‘Atomic Anna’ Discussion Guide
“The scientist Anna Berkova was asleep in her narrow bed in Pripyat, the closed city that housed workers from Chernobyl.… She didn’t hear the explosion or feel the catastrophic shudder as Reactor No. 4 ripped apart, its insides flayed, releasing the most dangerous substances known to man. Nor did she witness the shock of light that stabbed the dark, because at that exact moment Anna tore through time. It was her first jump—and it was an accident.” —Atomic Anna
Acclaimed author Rachel Barenbaum’s complex and ambitious new novel is a cross-genre work that melds time travel, sci-fi and historical fiction in a story about three generations of brilliant Jewish women desperately trying to stop the Chernobyl meltdown—to save thousands and, in the process, their own family. Centered around the dilemmas of the atomic age, the timely novel explores intergenerational trauma and Jewish identity in both the Soviet Union and the United States and grapples with themes of love and responsibility and the bonds between mothers and daughters.
Local book groups are a vital part of Hadassah for many members. If your chapter doesn’t already have one, now’s the time to start! We encourage groups to have their own discussions about Atomic Anna before or after watching the virtual interview with the author. To facilitate those discussions, we present the following discussion guide.
- Atomic Anna opens with the disaster at the Chernobyl nuclear power plant that flings Anna, chief engineer of the facility, forward in time. A central theme in the book is the morality around the use and development of nuclear science and any scientific advancement that can be weaponized. Over the course of the book, how have the main characters’ views changed around the promise and danger of nuclear science? The Chernobyl plant, in Ukraine, was in the news after the Russian invasion of the country, as have been Russian threats to use nuclear weapons. Has that shifted your views on nuclear technology?
- The phrase “just because you can, doesn’t mean you should,” mentioned in a debate around creating a weapon to fight the Nazi regime, is repeated throughout the novel. Discuss how that phrase is used by the characters. How does it relate to questions about the use of time travel to change the lives of individuals in the past and in the future?
- Each of the nine sections of the book opens with a quote from Pirkei Avot, a book of Jewish ethical teachings. Why do you think the author chose to begin the sections with a quote from a traditional Jewish text? Analyze how each or some of the quotes connect to their subsequent sections.
- Intergenerational trauma and how it impacts parenting decisions is another theme of Atomic Anna, and complex, often dysfunctional, mother-daughter relationships permeate the novel. Describe and discuss the relationship between Anna and her daughter, Molly; Molly and her adopted mother, Yulia; and Molly and her daughter, Raisa, as well as other parent-child relationships in the book. How do misunderstandings and secrets between mothers and daughters impact their lives and decisions? How does the reader’s understanding of these relationships change over the course of the book?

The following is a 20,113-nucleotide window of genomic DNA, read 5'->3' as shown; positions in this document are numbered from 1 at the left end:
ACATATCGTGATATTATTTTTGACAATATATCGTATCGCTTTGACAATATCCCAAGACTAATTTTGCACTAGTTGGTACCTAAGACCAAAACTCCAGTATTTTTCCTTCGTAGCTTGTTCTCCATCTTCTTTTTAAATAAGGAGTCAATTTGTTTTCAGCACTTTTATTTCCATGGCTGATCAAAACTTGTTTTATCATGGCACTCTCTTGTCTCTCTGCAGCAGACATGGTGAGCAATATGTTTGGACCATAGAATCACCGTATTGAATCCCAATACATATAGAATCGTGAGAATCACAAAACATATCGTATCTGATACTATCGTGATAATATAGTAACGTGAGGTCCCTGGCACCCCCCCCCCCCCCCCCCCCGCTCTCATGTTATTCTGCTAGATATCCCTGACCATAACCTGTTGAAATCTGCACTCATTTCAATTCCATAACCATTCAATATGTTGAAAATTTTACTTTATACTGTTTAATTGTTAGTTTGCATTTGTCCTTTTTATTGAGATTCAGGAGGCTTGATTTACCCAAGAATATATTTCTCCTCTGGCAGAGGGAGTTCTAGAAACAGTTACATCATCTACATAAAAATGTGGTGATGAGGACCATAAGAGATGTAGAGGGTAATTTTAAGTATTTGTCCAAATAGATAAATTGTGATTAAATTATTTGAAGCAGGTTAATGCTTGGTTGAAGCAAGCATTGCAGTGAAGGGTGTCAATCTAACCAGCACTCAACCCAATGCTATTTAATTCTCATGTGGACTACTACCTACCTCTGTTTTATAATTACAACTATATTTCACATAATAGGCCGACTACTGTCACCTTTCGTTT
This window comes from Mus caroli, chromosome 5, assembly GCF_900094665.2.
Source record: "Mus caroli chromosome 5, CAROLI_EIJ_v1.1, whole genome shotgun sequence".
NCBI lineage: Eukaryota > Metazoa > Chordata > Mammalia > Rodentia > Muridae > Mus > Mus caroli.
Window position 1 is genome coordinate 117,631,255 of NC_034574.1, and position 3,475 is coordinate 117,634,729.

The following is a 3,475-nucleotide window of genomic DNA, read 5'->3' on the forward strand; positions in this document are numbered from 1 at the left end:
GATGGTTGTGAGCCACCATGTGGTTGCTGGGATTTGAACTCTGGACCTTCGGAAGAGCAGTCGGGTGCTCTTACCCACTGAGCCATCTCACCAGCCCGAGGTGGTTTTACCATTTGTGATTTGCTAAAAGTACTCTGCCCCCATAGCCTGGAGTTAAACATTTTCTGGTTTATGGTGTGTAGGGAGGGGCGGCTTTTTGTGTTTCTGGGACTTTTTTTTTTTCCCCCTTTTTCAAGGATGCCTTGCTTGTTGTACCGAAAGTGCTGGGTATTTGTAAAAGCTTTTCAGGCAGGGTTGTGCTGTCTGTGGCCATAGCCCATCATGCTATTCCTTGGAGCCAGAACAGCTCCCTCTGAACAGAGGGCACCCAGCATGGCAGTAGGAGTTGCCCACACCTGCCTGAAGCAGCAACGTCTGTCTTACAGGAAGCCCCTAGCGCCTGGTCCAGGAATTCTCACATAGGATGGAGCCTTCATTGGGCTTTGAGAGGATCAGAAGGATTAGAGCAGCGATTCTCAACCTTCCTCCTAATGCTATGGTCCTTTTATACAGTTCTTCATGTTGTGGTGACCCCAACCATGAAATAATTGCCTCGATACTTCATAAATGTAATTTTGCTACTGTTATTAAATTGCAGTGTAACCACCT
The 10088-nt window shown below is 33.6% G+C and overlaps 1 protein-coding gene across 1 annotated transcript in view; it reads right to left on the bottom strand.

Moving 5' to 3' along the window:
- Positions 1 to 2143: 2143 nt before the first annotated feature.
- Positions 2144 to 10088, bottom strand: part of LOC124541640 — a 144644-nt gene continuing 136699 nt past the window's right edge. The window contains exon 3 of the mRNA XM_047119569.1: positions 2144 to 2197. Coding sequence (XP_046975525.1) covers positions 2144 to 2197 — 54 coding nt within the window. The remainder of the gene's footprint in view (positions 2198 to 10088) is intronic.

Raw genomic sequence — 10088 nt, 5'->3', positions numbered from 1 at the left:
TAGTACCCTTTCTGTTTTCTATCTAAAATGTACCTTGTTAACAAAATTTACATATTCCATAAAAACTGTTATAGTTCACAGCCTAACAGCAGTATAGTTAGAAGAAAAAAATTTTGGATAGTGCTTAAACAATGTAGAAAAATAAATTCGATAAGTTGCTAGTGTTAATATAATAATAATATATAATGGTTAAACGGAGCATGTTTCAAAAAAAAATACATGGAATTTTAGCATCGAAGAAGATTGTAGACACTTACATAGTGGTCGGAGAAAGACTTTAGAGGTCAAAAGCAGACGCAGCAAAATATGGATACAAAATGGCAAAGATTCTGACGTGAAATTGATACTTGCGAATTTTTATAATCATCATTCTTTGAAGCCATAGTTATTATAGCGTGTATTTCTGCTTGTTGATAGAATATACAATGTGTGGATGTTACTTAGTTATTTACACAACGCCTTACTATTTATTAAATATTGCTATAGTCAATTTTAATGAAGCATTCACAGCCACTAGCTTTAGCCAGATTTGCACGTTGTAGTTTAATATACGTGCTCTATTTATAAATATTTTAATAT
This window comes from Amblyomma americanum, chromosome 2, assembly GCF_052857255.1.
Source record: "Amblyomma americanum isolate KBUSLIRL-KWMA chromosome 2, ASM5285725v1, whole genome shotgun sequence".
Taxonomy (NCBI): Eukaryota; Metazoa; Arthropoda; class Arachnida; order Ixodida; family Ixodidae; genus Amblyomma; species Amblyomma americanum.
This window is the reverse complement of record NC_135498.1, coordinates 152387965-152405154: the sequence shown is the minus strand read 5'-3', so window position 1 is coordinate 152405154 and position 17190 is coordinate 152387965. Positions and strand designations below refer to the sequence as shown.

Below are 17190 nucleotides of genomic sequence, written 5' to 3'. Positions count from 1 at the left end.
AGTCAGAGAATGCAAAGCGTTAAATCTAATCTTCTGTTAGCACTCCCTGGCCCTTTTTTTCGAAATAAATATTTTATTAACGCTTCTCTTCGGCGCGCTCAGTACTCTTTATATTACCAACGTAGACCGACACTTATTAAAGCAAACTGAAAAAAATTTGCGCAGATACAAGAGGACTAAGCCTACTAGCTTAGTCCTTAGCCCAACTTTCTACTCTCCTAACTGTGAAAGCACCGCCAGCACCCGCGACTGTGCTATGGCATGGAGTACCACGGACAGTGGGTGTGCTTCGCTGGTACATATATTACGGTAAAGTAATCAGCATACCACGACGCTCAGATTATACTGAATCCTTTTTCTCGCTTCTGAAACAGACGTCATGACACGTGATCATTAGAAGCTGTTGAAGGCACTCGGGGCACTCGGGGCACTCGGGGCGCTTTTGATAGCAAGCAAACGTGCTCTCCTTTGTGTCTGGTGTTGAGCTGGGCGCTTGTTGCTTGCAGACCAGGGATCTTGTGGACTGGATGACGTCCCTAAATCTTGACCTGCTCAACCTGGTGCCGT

- “Parents can’t tell children everything,” Yulia says to Molly, later explaining that parents omit information so as not to trap their children in the past. Do you agree with her statement? Discuss the dichotomy between privacy and openness in parent-child interactions. What do you think about Yulia and Lazar’s refusal to discuss the trauma they experienced in their childhoods? What about their choice to keep Anna and Yasha a secret from Molly?
- “We can be anything in America. We have opportunities here that Jews, Soviets, don’t have. But it’s fragile and we must be careful,” Lazar, Molly’s adoptive father, says early on in Atomic Anna. Discuss how different characters in the book view the American dream and their obstacles in fully integrating into American society. What do you think Lazar means by “it’s fragile”? Was he describing the freedoms that Americans and specifically American Jews enjoy, or his family’s status as illegal immigrants? Do you relate to the balance between “opportunity” and “fragility” in American society today and is that different from the way your parents and grandparents did?
- The necklace with the pendant of two bears, “one at war, the other at peace,” shows up throughout the book. Why is the necklace important to Anna, Yulia, Molly and Raisa? Discuss how the imagery of the necklace relates to the major themes of the novel.
- Compare the various romantic relationships in the novel. Which ones do you think are largely healthy and which are difficult, even toxic? Are there common threads between the various pairings? Discuss Anna’s romantic longings for Yulia and how it impacts her relationship with her husband, Yasha. Is there a connection between the death of Anna’s mother, Xenia, in a pro-Communist street protest and Anna’s reaction to Yasha’s idealism and naïve love for the Soviet Union?
- How do the various characters express their Jewish identity and the need or desire to assimilate into either Soviet or American society? Is Jewishness a source of sorrow and fear or joy and comfort for Anna, Yulia, Molly and Raisa? What about the men in the book? How does Lazar express his connection to his heritage? And what about Yasha, whose name is the Russian diminutive for Yaakov (a common Jewish first name in the Former Soviet Union)? His last name, Berlitsky, is seemingly Jewish, too. Do you think he is Jewish? If so, why does the author hide his Jewishness?
- Discuss the ending of the book and the results of Anna’s final time voyage. What changed and what remained the same? Did Anna achieve all her goals, and were her attempts to fix the past and present successful? Do you think that Anna, Molly, Yasha and the rest the family earned that ending?